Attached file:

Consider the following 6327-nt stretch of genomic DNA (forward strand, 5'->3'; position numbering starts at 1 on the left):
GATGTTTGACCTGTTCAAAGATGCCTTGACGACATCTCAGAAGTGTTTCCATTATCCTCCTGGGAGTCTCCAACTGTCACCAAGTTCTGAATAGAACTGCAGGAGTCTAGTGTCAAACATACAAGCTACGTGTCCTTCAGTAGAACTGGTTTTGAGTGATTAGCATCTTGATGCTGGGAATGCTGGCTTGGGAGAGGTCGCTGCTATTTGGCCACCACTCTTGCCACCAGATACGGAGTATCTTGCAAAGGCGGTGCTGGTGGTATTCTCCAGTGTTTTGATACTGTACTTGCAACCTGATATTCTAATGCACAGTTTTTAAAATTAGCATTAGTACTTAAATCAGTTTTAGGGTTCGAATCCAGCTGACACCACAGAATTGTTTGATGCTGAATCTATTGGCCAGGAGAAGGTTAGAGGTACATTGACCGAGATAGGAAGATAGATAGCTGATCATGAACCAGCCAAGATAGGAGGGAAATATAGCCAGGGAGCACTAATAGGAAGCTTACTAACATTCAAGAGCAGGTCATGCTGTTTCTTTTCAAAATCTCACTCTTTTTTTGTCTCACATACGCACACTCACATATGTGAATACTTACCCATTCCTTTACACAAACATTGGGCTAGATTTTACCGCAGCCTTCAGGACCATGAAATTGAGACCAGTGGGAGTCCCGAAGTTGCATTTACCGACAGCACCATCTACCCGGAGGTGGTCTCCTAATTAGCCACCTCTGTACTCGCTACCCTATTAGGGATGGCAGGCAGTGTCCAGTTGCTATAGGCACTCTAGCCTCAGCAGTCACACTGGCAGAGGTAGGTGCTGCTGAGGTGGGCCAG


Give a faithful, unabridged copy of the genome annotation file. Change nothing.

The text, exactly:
Consider the following 6327-nt stretch of genomic DNA (forward strand, 5'->3'; position numbering starts at 1 on the left):
GATGTTTGACCTGTTCAAAGATGCCTTGACGACATCTCAGAAGTGTTTCCATTATCCTCCTGGGAGTCTCCAACTGTCACCAAGTTCTGAATAGAACTGCAGGAGTCTAGTGTCAAACATACAAGCTACGTGTCCTTCAGTAGAACTGGTTTTGAGTGATTAGCATCTTGATGCTGGGAATGCTGGCTTGGGAGAGGTCGCTGCTATTTGGCCACCACTCTTGCCACCAGATACGGAGTATCTTGCAAAGGCGGTGCTGGTGGTATTCTCCAGTGTTTTGATACTGTACTTGCAACCTGATATTCTAATGCACAGTTTTTAAAATTAGCATTAGTACTTAAATCAGTTTTAGGGTTCGAATCCAGCTGACACCACAGAATTGTTTGATGCTGAATCTATTGGCCAGGAGAAGGTTAGAGGTACATTGACCGAGATAGGAAGATAGATAGCTGATCATGAACCAGCCAAGATAGGAGGGAAATATAGCCAGGGAGCACTAATAGGAAGCTTACTAACATTCAAGAGCAGGTCATGCTGTTTCTTTTCAAAATCTCACTCTTTTTTTGTCTCACATACGCACACTCACATATGTGAATACTTACCCATTCCTTTACACAAACATTGGGCTAGATTTTACCGCAGCCTTCAGGACCATGAAATTGAGACCAGTGGGAGTCCCGAAGTTGCATTTACCGACAGCACCATCTACCCGGAGGTGGTCTCCTAATTAGCCACCTCTGTACTCGCTACCCTATTAGGGATGGCAGGCAGTGTCCAGTTGCTATAGGCACTCTAGCCTCAGCAGTCACACTGGCAGAGGTAGGTGCTGCTGAGGTGGGCCAG